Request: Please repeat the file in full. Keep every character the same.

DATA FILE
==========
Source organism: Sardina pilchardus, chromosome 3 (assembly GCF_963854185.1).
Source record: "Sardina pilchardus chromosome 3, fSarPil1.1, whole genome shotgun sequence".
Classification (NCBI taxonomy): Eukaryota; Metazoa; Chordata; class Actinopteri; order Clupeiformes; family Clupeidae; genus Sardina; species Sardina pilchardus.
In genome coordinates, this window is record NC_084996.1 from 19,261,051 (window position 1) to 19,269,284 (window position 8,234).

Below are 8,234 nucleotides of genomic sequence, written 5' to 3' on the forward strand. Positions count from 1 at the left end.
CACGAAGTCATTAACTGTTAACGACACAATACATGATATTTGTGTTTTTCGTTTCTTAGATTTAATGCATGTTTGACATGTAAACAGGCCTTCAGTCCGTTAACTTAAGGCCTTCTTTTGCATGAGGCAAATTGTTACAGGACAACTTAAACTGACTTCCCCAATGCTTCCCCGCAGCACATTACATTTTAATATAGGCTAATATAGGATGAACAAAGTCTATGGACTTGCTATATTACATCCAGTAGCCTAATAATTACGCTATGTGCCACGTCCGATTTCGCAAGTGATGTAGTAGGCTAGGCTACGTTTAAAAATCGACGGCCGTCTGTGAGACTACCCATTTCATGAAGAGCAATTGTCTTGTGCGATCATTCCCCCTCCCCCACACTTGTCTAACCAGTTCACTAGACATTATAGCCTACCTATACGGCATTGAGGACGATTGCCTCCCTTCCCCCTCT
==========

Source organism: Sardina pilchardus, chromosome 3 (assembly GCF_963854185.1).
Source record: "Sardina pilchardus chromosome 3, fSarPil1.1, whole genome shotgun sequence".
Classification (NCBI taxonomy): Eukaryota; Metazoa; Chordata; class Actinopteri; order Clupeiformes; family Clupeidae; genus Sardina; species Sardina pilchardus.
In genome coordinates, this window is record NC_084996.1 from 19,261,051 (window position 1) to 19,269,284 (window position 8,234).

Below are 8,234 nucleotides of genomic sequence, written 5' to 3' on the forward strand. Positions count from 1 at the left end.
CACGAAGTCATTAACTGTTAACGACACAATACATGATATTTGTGTTTTTCGTTTCTTAGATTTAATGCATGTTTGACATGTAAACAGGCCTTCAGTCCGTTAACTTAAGGCCTTCTTTTGCATGAGGCAAATTGTTACAGGACAACTTAAACTGACTTCCCCAATGCTTCCCCGCAGCACATTACATTTTAATATAGGCTAATATAGGATGAACAAAGTCTATGGACTTGCTATATTACATCCAGTAGCCTAATAATTACGCTATGTGCCACGTCCGATTTCGCAAGTGATGTAGTAGGCTAGGCTACGTTTAAAAATCGACGGCCGTCTGTGAGACTACCCATTTCATGAAGAGCAATTGTCTTGTGCGATCATTCCCCCTCCCCCACACTTGTCTAACCAGTTCACTAGACATTATAGCCTACCTATACGGCATTGAGGACGATTGCCTCCCTTCCCCCTCT